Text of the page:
Calculate expected value of every outcome.
When a choice can give rise to more than one outcome, one approach is to choose the one with the highest expected value based on the likelihood of success and how much it will benefit you (and conversely, how much failure will hurt.)
For example, if you move to L.A. and join a band, there's a slim chance you'll become a hugely successful rockstar. That possibility might mean the world to you. There's a much larger chance you'll be a starving artist waiting tables with other disgruntled wanna-be movie stars and that outcome could hurt pretty bad - or it could be a risk you're more willing to take than others. Multiply the likelihood of your rockstar success times the value of that success, and compare it to the likelihood of failure and how much it will negatively affect you. For several choices, go with the higher number.
WARNING: Mathematics ahead.
For each option, answer these three questions on a scale of 0 to 1.0:
How likely is succcess?
How much will success benefit you?
How much will failure hurt?
Using those numbers, calculate the expected value using this formula:

Expected Value = (Likelihood of Success * Benefit) - ((1 - Likelihood of Success) * Negative Effect)
For example:

In this case, I rated the benefit of success for starting a new company very high and the likelihood of success 50/50. Success "working for the man" is low at .3 since there's not a whole lot of upward mobility at my BigCo cubicle gig, and the benefit of success is 50/50 (salary and benefits but not a whole lot of excitement.) Since the chances of success and benefits of success are so much higher, in this case, I should start my own company.
The core of this decision-making model is nailing these numbers. In this example, if the job market is stable and a consistent salary and family health insurance is important to you because you have 3 young children who will be going to college in 20 years, "working for the man" has a high probability of success as well as strong benefits and turns out to be the choice with the highest expected value. Things might be different for a single, aspiring entrepreneur with less to lose in a market which is particularly good to startup companies.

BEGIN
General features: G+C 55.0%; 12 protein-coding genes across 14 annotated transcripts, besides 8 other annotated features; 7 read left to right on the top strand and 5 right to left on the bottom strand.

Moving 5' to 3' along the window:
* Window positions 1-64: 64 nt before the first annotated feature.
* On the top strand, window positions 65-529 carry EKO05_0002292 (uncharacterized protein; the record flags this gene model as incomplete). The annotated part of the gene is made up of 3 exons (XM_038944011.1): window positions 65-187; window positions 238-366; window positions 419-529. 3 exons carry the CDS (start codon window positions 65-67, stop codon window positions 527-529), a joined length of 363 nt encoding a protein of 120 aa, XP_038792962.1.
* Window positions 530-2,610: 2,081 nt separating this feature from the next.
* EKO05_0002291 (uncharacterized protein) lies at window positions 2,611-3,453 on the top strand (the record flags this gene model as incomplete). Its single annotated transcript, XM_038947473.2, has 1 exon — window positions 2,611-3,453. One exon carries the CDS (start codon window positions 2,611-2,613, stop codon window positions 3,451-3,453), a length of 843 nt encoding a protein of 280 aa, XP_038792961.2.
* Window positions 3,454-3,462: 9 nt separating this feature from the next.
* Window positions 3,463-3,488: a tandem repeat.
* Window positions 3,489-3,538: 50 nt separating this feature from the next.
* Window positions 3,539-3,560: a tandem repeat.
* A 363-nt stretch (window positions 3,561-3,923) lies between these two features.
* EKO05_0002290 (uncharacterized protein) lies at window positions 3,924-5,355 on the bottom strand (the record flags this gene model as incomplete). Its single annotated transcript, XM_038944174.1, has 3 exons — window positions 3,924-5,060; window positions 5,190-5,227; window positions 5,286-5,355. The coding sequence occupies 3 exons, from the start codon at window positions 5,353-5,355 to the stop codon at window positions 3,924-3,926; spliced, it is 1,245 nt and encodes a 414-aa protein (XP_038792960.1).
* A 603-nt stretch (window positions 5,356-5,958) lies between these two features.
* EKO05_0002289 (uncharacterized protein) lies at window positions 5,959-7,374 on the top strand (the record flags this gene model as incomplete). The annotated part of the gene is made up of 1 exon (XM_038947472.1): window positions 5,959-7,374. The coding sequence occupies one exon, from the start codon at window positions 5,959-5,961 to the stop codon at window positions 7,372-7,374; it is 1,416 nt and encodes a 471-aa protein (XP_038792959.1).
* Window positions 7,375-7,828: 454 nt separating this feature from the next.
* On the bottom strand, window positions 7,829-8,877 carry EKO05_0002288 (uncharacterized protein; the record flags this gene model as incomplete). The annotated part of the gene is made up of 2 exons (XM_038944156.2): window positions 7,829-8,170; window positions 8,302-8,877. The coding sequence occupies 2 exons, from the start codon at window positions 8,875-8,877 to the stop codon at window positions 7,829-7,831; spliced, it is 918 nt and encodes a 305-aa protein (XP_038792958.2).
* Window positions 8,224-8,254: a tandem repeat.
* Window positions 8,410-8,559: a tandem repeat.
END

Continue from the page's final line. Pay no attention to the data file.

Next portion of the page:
Trust your gut.
As any good self-help book or Yoda would say, the answers are within you, my friend.
If you're absolutely stuck in deadlock on a binary decision, trick your gut into telling you what to do. Get out a quarter, assign each outcome to heads and tails. Flip the coin, call it in the air, and then pay attention to which outcome you WANT the coin to land on. Or, decide to go with whatever outcome the coin lands on. If you wish you could flip again, go with the other outcome.
The key to making a smart decision is giving yourself the time to gather all the information you need, and a confident, proactive approach with a method you trust. A daunting decision doesn't have to wrest you into an analysis paralysis death grip. Use a logical decision-making method to help you evaluate your choices and pull the trigger.

1 comment:

Anonymous said...

Do you have a spam problem on this blog; I also am a blogger,
and I was wanting to know your situation; we have created some nice procedures and
we are looking to trade solutions with other
folks, why not shoot me an email if interested.

Also visit my webpage - this is great
my webpage - related web site